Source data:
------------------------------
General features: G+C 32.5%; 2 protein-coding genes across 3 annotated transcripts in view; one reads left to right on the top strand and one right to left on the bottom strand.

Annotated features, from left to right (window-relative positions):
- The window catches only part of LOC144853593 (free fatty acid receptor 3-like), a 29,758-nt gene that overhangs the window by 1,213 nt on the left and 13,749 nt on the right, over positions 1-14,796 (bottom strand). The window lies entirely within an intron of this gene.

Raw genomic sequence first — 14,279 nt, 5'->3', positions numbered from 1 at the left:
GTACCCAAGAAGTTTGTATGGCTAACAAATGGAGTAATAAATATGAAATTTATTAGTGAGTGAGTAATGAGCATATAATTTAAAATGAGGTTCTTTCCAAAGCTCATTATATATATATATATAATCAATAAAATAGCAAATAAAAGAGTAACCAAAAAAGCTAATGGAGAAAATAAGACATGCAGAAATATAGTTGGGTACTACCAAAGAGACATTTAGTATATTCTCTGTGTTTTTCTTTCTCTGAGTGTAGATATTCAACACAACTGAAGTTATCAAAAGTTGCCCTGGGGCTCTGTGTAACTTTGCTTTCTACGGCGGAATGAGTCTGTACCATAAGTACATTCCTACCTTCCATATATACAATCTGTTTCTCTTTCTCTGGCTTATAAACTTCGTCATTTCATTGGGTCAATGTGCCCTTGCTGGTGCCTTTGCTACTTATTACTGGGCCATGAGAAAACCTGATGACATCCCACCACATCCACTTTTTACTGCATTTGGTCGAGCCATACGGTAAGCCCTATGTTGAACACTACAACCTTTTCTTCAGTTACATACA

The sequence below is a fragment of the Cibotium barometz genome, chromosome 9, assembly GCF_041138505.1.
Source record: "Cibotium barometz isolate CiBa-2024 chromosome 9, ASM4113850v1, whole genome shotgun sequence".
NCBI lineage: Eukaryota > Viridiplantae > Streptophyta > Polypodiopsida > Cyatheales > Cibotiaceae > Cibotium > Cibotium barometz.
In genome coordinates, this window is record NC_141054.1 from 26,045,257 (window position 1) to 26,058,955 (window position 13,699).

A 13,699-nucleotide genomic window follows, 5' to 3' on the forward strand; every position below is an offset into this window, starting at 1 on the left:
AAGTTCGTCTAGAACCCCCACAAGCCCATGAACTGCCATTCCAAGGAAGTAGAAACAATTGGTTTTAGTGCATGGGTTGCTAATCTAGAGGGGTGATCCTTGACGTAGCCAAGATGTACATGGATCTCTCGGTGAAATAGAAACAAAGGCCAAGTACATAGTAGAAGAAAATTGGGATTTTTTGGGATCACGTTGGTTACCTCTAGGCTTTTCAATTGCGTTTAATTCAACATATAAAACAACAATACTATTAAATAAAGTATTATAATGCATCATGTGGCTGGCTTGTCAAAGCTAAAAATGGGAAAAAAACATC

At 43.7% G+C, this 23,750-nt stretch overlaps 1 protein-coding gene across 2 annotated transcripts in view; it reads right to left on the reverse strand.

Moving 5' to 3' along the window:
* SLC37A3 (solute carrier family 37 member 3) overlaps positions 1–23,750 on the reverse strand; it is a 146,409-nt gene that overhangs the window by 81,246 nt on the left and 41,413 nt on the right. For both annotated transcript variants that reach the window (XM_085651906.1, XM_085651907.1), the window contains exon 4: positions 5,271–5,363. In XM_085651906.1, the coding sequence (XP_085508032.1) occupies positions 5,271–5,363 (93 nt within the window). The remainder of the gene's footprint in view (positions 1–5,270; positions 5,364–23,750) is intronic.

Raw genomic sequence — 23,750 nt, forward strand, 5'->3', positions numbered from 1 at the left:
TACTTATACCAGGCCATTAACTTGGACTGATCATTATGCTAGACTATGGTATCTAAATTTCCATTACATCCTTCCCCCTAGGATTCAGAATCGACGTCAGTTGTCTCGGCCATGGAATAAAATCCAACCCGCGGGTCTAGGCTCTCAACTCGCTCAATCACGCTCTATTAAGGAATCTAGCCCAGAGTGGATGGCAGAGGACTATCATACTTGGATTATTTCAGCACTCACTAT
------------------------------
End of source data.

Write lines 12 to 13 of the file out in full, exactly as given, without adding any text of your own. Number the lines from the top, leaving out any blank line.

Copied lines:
At 43.7% G+C, this 23,750-nt stretch overlaps 1 protein-coding gene across 2 annotated transcripts in view; it reads right to left on the reverse strand.

Moving 5' to 3' along the window: